CONCORD, N.H. (AP) — A jury on Tuesday acquitted a commercial truck driver who caused the death. seven motorcycles horribly head-on collision In northern New Hampshire, a statewide license revocation process was found to be fatally flawed.
Volodymyr Zhukovsky, 26, of West Springfield, Massachusetts, was acquitted of seven counts of manslaughter, seven counts of manslaughter and one count of reckless conduct in connection with the June 21, 2019 Randolph crash. became. Imprisoned since the crash, he appeared to wipe away tears as his verdict was read, raising his index finger slightly to the sky before leaving the courtroom.
The jury deliberated in less than three hours after the two-week trial, during which prosecutors decided that Zhukovsky had heroin, fentanyl, cocaine Earlier in the day of the crash — he repeatedly turned back and forth before the crash and told police he caused it. Dismissing the charges, his attorneys accused lead biker Albert “Woody” Mazza Jr., stating: he was drunk I didn’t see where he was going when he lost control of his motorcycle and skidded in front of Zhukovsky’s truck.
“Our hearts go out to the victims and their families. New Hampshire Attorney General John Formera said in a statement.
In a statement, some of Zhukovsky’s family members who attended the trial said they thanked God, the court, and the defense attorneys for an “honest and fair trial.”
“Our family extends our deepest condolences to the families and friends affected by this tragedy,” the family said, describing him as “a very honest and kind person. He could never hurt someone.” would never have done it,” he said.
Born in Ukraine, Zhukovsky remained in jail until late Tuesday afternoon. It is unknown when he will be released. U.S. Immigration and Customs Enforcement issued him an immigration detainee after the crash, according to Ben Champagne, director of the Coos County Department of Corrections, who was executed following the verdict.
ICE said in a statement that Zhukovsky had been notified to appear before an immigration officer and would remain in ICE custody pending the outcome of his appearance. .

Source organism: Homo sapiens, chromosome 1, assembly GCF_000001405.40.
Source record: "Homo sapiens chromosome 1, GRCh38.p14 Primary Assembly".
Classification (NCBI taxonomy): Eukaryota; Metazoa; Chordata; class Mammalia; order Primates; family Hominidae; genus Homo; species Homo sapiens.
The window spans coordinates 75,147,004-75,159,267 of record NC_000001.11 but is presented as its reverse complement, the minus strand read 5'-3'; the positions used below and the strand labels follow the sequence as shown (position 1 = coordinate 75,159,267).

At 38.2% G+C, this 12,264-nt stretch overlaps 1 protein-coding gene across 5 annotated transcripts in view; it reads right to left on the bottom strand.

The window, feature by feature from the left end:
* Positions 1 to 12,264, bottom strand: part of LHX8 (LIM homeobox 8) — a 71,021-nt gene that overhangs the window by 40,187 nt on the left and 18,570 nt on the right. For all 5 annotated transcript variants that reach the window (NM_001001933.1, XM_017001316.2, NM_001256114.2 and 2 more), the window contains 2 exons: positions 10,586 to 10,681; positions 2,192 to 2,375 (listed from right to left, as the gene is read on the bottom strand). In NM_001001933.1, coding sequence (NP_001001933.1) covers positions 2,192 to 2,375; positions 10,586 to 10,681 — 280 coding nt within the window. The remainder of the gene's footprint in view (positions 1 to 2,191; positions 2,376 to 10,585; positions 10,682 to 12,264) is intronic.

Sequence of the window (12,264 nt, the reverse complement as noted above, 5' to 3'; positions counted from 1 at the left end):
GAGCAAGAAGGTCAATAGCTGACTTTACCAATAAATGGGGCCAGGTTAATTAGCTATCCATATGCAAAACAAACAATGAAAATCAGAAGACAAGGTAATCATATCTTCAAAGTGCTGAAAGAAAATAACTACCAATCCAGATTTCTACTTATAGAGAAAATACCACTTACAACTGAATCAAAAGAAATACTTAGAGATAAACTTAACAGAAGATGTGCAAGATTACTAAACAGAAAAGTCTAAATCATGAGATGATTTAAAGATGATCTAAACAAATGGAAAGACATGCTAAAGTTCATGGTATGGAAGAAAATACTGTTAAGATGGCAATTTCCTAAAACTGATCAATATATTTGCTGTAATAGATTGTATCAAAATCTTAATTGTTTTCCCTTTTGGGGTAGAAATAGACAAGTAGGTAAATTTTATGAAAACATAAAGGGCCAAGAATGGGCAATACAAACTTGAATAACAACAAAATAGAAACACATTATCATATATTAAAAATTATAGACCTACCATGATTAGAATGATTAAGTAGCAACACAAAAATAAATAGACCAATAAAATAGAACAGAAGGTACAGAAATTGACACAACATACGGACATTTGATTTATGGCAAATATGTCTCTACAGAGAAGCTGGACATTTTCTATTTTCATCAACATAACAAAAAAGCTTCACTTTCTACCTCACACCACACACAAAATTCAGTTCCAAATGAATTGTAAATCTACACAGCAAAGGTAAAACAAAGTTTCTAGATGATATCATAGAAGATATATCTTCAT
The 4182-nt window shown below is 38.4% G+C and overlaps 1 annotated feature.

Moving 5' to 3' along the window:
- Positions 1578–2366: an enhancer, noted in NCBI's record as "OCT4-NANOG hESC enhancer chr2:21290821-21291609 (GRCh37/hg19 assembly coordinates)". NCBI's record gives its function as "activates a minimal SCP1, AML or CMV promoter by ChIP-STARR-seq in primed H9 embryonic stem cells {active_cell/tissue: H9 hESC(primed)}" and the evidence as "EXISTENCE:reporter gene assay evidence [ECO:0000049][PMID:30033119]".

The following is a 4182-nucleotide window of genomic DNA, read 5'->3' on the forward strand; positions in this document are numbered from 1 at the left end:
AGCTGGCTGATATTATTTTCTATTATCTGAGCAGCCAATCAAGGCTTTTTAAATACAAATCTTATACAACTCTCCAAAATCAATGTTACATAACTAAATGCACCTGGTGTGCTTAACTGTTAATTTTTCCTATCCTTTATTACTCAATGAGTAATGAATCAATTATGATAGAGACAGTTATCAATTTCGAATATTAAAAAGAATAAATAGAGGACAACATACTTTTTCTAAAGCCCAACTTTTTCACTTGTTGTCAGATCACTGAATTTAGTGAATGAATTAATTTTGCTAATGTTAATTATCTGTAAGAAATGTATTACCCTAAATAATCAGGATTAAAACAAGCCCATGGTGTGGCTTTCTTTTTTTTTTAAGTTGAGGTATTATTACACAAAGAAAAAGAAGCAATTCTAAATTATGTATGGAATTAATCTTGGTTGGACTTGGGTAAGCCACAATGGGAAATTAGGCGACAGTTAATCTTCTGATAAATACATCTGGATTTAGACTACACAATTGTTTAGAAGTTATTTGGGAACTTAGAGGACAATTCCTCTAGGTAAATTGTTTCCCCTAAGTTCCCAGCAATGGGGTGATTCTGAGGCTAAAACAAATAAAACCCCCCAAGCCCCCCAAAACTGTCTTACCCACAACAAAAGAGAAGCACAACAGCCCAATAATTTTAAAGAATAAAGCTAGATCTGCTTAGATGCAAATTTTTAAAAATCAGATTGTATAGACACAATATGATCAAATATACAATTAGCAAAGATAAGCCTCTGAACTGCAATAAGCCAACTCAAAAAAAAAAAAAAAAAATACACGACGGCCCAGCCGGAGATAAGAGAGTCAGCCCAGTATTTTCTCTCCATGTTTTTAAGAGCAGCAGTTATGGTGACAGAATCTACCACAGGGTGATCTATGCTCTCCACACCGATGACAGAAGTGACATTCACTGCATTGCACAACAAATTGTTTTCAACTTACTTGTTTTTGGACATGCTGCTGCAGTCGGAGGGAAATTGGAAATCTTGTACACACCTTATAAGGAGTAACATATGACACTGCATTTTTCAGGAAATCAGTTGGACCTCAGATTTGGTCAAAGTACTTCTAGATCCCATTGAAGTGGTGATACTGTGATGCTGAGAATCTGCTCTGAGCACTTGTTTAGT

All seven motorcyclists killed were members of the Jarheads Motorcycle Club. Members of the Marine Corps who were contacted via Facebook after the verdict declined to comment. Mazza’s father, also named Albert, said he was stunned.
“Kill seven people and he goes down. It’s unbelievable,” Mazza said. He described his son as a “good man” who devoted much of his time to charity and said it was wrong to accuse him.
“It doesn’t make much sense,” he said. The affected family members are his seven. Strange that he got nothing. ”
The deceased motorcyclists were from New Hampshire, Massachusetts and Rhode Island and ranged in age from 42 to 62. They were part of a large group that had just left Randolph’s US Route 2 motel.
Maza of Lee, New Hampshire, was killed. Couple Edward and Joan Coar from Lakeville, Massachusetts. Michael Ferrazzi of Contooke, New Hampshire. Desma Oakes from Concord, New Hampshire. Daniel Pereira of Riverside, Rhode Island. Aaron Perry of Farmington, New Hampshire.
In their final statements Tuesday morning, both sides questioned which was more “everywhere”: the truck driver accused of going back and forth across the road or the one accused of contradicting each other. I am an eyewitness.
“These witnesses were all over what they remembered and what they claimed to have seen,” said defense attorney Jay Duguay.
Duguay also accused prosecutors of ignoring contradictions in their own accident reconstruction unit with their theory that Zhukovsky crossed oncoming traffic. Meanwhile, an expert hired by the defense testified that the collision occurred on the center line of the road and that Mazza’s motorcycle was heading in that direction, even though the truck was in the middle of the lane.
“From the beginning of this investigation, the state was determined about what happened. The evidence is useless,” Duguay said, also highlighting discrepancies between eyewitness accounts and eyewitnesses.
Duguay in particular suggested that bikers “hide” their accounts to protect Mazza and the club. Prosecutor Scott Chase acknowledged some discrepancies, but asked the jury to remember the circumstances.
“People were covering the dead, trying to save the barely alive, comforting the dying. This was not story time,” he said. “They were talking here about the unimaginable chaos, trauma, death and carnage that they could even imagine three years later. They were talking about hell bursting open.”
Witnesses consistently described the truck swaying back and forth before the crash, he claimed.
“That’s what stopped him. It’s not like he started paying attention or making a responsible decision to do the right thing,” he said. was the embankment after he tore up a group of motorcycles.”
Chase called the attempt to accuse Mazza a “fantastic story” and a “frivolous diversion”, and Zhukovsky, who did not testify at trial, told investigators, “Obviously, I caused the crash.” He reminded the jury that he had caused
“He was very clear from the beginning that he caused this crash,” Chase said.
Zhukovsky’s commercial driver’s license should have been revoked in Massachusetts at the time of the crash, as he was arrested for DUI in Connecticut about two months ago.
Connecticut state officials Massachusetts Motor Vehicle Registrybut Zhukovsky’s license was not suspended because of a backlog of out-of-state notifications for driving violations. I found a similar backlog issue at .
Associated Press Writers Michael Casey and Kathy McCormack contributed to this report.